Tuesday, May 7, 2013

It's Time for Mayweather to Start Challenging Himself

By Warren Rodriguez

Floyd Mayweather Jr. wins… ok nobody is surprised.

The outcome of Saturday's fight was never in doubt, not even when the fight was first announced back in February. The media tried to spin it several different ways to make it seem as if Guerrero had a legitimate shot: Floyd hasn’t fought in a year, he spent two months in jail, his father is training him for the fight and, with their past troubles, it’s going to be a huge distraction in the Mayweather camp.

Please, that fight might have been competitive if Floyd Mayweather Sr. taken on Guerrero, although I still would have predicted him to win 115-113 on my scorecard.

Now that that’s out of the way, it will be interesting to see if Floyd Mayweather truly wants to go down as a legend in the sport, or if he wants to continue to hand pick opponents he knows he can beat, collect an easy paycheck, and never truly put his perfect record on the line.

With Manny Pacquiao’s star power waning, Floyd has become the undisputed king of the throne and the face of the sport and with his Showtime mega-deal. With the network committed to doing everything it can to promote Floyd, he has a real opportunity to bring boxing to new heights and put some life back in the sport.

The only way Floyd can do this, though, is by fighting legitimate opponents who can actually pose a threat to him. I understand Floyd taking on Guerrero; he was the WBC interim welterweight champion, #1 contender to Floyd and had been calling him out for months. So no beef there, it was a nice easy win and welcome back fight for Floyd, but now it’s time to get serious.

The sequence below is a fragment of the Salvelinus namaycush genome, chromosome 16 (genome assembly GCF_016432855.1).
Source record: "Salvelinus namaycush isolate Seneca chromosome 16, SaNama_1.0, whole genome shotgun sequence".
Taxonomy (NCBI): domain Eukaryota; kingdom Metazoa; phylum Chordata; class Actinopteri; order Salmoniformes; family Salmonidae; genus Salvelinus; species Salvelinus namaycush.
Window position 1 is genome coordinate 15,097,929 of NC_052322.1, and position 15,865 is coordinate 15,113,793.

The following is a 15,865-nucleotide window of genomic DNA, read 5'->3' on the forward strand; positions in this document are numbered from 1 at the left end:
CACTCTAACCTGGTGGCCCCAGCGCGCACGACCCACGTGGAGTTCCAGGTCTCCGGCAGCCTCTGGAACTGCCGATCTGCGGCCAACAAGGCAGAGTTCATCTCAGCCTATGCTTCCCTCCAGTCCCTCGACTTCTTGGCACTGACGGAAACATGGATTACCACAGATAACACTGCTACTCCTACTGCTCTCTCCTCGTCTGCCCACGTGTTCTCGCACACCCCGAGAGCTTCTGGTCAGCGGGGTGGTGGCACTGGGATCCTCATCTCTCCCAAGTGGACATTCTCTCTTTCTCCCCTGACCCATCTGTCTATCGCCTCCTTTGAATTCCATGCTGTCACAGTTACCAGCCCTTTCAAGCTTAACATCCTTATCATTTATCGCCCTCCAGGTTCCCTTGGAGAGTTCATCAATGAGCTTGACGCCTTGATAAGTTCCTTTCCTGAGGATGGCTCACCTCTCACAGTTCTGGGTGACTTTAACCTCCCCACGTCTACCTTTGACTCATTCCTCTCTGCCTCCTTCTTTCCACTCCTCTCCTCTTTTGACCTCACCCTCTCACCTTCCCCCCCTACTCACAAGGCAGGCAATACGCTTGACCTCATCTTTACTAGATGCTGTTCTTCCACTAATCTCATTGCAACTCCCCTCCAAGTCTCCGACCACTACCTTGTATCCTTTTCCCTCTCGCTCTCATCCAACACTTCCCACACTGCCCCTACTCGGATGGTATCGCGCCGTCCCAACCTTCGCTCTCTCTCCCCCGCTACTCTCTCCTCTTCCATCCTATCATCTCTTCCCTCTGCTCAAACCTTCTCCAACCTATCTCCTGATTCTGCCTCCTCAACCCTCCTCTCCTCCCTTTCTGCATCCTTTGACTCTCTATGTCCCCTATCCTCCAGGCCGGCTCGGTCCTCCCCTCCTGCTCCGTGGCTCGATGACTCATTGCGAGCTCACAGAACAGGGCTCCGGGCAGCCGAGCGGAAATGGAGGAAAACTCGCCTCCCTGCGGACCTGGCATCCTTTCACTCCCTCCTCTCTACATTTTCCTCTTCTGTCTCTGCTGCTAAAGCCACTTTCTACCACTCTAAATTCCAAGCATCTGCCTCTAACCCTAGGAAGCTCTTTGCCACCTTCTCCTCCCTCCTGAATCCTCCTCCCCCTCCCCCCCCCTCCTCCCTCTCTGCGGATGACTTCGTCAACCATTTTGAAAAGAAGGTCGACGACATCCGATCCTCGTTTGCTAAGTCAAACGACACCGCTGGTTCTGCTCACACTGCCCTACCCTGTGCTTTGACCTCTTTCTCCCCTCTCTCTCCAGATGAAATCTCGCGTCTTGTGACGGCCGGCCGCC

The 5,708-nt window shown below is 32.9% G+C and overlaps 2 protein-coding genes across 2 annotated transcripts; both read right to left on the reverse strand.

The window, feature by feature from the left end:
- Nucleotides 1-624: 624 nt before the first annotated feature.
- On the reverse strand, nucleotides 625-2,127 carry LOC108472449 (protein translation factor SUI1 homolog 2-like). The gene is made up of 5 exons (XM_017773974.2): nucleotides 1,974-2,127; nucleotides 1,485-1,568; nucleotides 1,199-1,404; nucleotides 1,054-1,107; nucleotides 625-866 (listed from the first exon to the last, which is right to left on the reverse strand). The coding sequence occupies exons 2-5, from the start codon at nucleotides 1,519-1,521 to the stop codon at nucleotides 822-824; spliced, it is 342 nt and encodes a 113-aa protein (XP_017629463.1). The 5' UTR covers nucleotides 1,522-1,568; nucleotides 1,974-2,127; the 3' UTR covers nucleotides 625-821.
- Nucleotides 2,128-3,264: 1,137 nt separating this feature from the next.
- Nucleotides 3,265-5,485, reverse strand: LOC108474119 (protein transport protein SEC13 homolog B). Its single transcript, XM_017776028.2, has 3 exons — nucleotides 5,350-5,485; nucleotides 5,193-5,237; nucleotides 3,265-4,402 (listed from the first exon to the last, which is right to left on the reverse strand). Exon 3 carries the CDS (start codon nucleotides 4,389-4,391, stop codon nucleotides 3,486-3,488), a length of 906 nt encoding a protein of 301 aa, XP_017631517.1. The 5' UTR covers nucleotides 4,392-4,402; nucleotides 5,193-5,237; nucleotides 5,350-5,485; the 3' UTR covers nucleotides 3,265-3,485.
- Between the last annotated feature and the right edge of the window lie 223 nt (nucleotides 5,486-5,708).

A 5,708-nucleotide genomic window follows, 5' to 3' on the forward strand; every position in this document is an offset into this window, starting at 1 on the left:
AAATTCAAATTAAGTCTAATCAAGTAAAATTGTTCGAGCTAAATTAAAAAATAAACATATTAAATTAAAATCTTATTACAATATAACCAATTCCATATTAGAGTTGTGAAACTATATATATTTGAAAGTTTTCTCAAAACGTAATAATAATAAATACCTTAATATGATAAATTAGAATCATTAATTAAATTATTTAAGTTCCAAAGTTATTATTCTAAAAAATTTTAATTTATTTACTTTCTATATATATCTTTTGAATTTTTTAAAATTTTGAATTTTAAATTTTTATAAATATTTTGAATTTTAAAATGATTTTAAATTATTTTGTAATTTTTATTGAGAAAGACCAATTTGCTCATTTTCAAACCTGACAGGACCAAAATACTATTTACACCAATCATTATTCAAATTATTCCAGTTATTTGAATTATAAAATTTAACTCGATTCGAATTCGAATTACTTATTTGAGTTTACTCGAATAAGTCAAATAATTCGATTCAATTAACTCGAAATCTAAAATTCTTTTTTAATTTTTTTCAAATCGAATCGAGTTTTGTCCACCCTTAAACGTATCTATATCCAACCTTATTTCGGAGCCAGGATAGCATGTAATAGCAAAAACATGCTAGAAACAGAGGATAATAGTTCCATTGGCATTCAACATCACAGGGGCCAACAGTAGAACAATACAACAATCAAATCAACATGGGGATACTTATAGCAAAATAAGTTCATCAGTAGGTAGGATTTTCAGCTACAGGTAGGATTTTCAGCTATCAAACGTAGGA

There are several high profile fighters out there for Floyd to choose from including Saul “Canelo” Alvarez, who is coming off the biggest win of his career against Austin Trout. It would be a perfect fight for September on Mexican Independence weekend and the perfect counterpunch to HBO/Top Rank’s show that they are going to be putting on that weekend with the a Timothy Bradley vs. Juan Manuel Marquez (the two fighters who beat Manny Pacquiao back to back) main event. It would be an unbelievable weekend for boxing.

Floyd doesn’t have to fight Alvarez though, there are several other names on that list including Lamont Peterson, Adrien Broner, Danny Garcia and Sergio Martinez, just to name a few. All these fighters are real threats to Floyd and would be career defining wins for him. The decision is Floyd’s, however. Does he want to go down as one of the sports' pound-for-pound kings, or as one of boxing's biggest cowards?

Does he really want to be more known for who he didn’t fight than who he did?